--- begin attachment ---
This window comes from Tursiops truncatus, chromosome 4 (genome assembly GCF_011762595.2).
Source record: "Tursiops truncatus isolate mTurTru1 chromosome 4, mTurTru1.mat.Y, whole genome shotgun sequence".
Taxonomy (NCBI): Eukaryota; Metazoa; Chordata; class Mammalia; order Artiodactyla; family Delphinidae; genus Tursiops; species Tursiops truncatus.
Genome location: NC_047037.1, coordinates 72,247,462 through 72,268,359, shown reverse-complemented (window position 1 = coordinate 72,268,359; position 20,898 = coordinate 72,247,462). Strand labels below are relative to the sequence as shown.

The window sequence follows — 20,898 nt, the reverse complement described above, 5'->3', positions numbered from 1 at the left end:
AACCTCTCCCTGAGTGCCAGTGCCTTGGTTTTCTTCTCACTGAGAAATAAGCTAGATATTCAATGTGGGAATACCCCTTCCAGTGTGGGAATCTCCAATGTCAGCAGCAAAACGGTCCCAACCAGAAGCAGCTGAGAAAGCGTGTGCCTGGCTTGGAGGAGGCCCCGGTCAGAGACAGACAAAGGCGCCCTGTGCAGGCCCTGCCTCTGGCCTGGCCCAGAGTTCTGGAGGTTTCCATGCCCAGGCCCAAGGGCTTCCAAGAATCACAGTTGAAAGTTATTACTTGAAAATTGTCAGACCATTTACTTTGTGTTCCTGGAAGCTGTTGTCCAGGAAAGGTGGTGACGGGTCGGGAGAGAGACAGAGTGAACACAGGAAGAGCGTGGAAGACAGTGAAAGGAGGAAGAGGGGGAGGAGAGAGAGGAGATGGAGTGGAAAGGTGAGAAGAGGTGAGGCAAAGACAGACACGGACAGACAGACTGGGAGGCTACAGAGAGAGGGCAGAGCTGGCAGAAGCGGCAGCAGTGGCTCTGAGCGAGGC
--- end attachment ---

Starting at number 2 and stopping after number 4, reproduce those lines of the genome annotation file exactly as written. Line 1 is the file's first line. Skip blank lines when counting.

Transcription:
Source record: "Tursiops truncatus isolate mTurTru1 chromosome 4, mTurTru1.mat.Y, whole genome shotgun sequence".
Taxonomy (NCBI): Eukaryota; Metazoa; Chordata; class Mammalia; order Artiodactyla; family Delphinidae; genus Tursiops; species Tursiops truncatus.
Genome location: NC_047037.1, coordinates 72,247,462 through 72,268,359, shown reverse-complemented (window position 1 = coordinate 72,268,359; position 20,898 = coordinate 72,247,462). Strand labels below are relative to the sequence as shown.